The Italian-born sculptor, painter and installation artist Monica Bonvicini (born 1965 in Venice) deals with sex, power and control, though there is a lot of humour and ambiguity in her work too. She learnt about fetishism from her economics teacher “If one really believes that the personal is political, then the first scene of the crime is the bed,” is Bonvicini’s point of view. “I read very early on Freud’s The Psychopathology of Everyday Life, Carl Jung, Eric Fromm, Wilhelm Reich. I learned about the Marxist concept of fetishism in high school, where I was lucky enough to have a great economics teacher who had studied sociology with [Red Brigade leader, Renato] Curcio in Trento back in the good old days. I was also interested in Franco Basaglia’s idea of democratic psychiatry, which was still much discussed when I was a teenager. Confining people, defying sicknesses and diseases, are things that I always found rather creepy.”
Jim Lambie's (born 1964 in Glasgow) approach to art making is informed by a few fundamental ideas. A rock musician before he became a visual artist, he uses color in a way that is deeply rooted in color theory and specifically relates to the concept of synesthesia, an analogous experience between music and the color spectrum in which the stimulation of one sensory or cognitive pathway leads to automatic, involuntary experiences in a second sensory or cognitive pathway. Colors are harmonies and pattern and repetition form rhythms. Sourcing his material directly from the modern world, Jim Lambie references popular culture, often drawing his subject matter from music and iconic figures. He makes use of everyday objects and materials – both as reference points and as original objects, transforming them into new sculptural forms, re-energizing them and giving them with an alternative function. With each element constructed from found objects he creates sculptures that are steeped in the spirit of the UK punk explosion with garish tones, bold display, and references to both bands and songs from an array of movements.
For more than a decade Jonathan Meese (born 1970 in Tokyo) has provoked, seduced and irritated art audiences in Europe with raucous, libido-driven performances and dense, dissonant installations, packed with all sorts of detritus, fragmented photo imagery, graffiti-scarred painted surfaces and the like. All of his projects relay a sense of urgency—anarchical abandon with a dose of absurdist humour—the only unifying theme being art itself and the creative process. Propelled by socio-political undercurrents—especially those pertinent to Europe’s post-Cold War identity—and an acerbic critique of mass culture, Meese’s efforts convey a feverish, psychosexual energy. Despite the abject look of much of the work, there’s a “Wagnerian grandiosity” in its scope and scale. Meese demonstrated early on a kind of quirky knack for effectively combining textures, colours, unorthodox materials and appropriated imagery—especially photo stills from popular films, like the James Bond series, and music icons, such as the Beatles. He merges these multifarious elements in ways that are consistently amusing, although, perhaps, too canny to be truly funny.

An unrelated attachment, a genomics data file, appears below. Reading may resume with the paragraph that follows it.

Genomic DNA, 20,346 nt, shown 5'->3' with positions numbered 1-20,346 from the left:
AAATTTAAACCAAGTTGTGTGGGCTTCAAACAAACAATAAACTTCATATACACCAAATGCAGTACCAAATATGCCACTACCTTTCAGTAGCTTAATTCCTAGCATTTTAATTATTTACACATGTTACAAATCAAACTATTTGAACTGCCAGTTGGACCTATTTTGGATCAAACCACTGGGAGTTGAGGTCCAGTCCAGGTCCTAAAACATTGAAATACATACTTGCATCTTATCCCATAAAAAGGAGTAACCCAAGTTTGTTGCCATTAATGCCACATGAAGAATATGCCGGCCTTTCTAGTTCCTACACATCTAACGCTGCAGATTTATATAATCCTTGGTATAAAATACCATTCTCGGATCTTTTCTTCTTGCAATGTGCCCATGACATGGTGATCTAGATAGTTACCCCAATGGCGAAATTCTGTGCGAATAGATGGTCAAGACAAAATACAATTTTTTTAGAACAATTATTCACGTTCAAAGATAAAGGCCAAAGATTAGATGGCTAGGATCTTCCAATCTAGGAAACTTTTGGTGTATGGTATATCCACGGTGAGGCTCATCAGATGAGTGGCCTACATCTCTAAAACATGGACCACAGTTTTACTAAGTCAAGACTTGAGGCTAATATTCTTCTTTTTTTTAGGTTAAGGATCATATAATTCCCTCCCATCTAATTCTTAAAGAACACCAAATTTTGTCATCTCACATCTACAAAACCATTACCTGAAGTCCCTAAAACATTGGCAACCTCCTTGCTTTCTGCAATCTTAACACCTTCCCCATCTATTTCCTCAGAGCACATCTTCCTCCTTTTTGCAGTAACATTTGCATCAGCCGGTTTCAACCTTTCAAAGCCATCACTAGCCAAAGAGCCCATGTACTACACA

Paloma Varga Weisz' (born 1966 in Mannheim) sculptures play with the wondrous, which our modern longings gladly seek in the long forgotten and distant past. In the middle of the 19th century a group of English painters founded the "Pre-Raphaelite Brotherhood". Through painting they aimed to study nature with great attention and took the solemnity, directness and authenticity of medieval art as a model for their works. The historicizing sculptures by Varga Weisz are based on this search: in a time of upheaval and change, there is that pre-Raphaelite purity and authenticity in her art.
Drawing is an important aspect of Dirk Stewen’s (born 1972 in Dortmund) practice. For him drawings are an image of the mind, a reflection of internal life. Visual ideas can be caught in mid-flight. The process of watercolor painting demands boundless trust in what will be. It presupposes trust in the moment, in the gesture of the brushwork and the combination of water and color. The watercolors and gouaches are a counterpart of Dirk Stewen’s large-format black works: light, quick and as fleeting as moments, or notations.
For further information please contact Maike Fries, Gerhardsen Gerner, Berlin / Oslo : T: +49-30-69 51 83 41, firstname.lastname@example.org or visit our website at http://www.gerhardsengerner.com
Photo credit: Christopher Wöllmer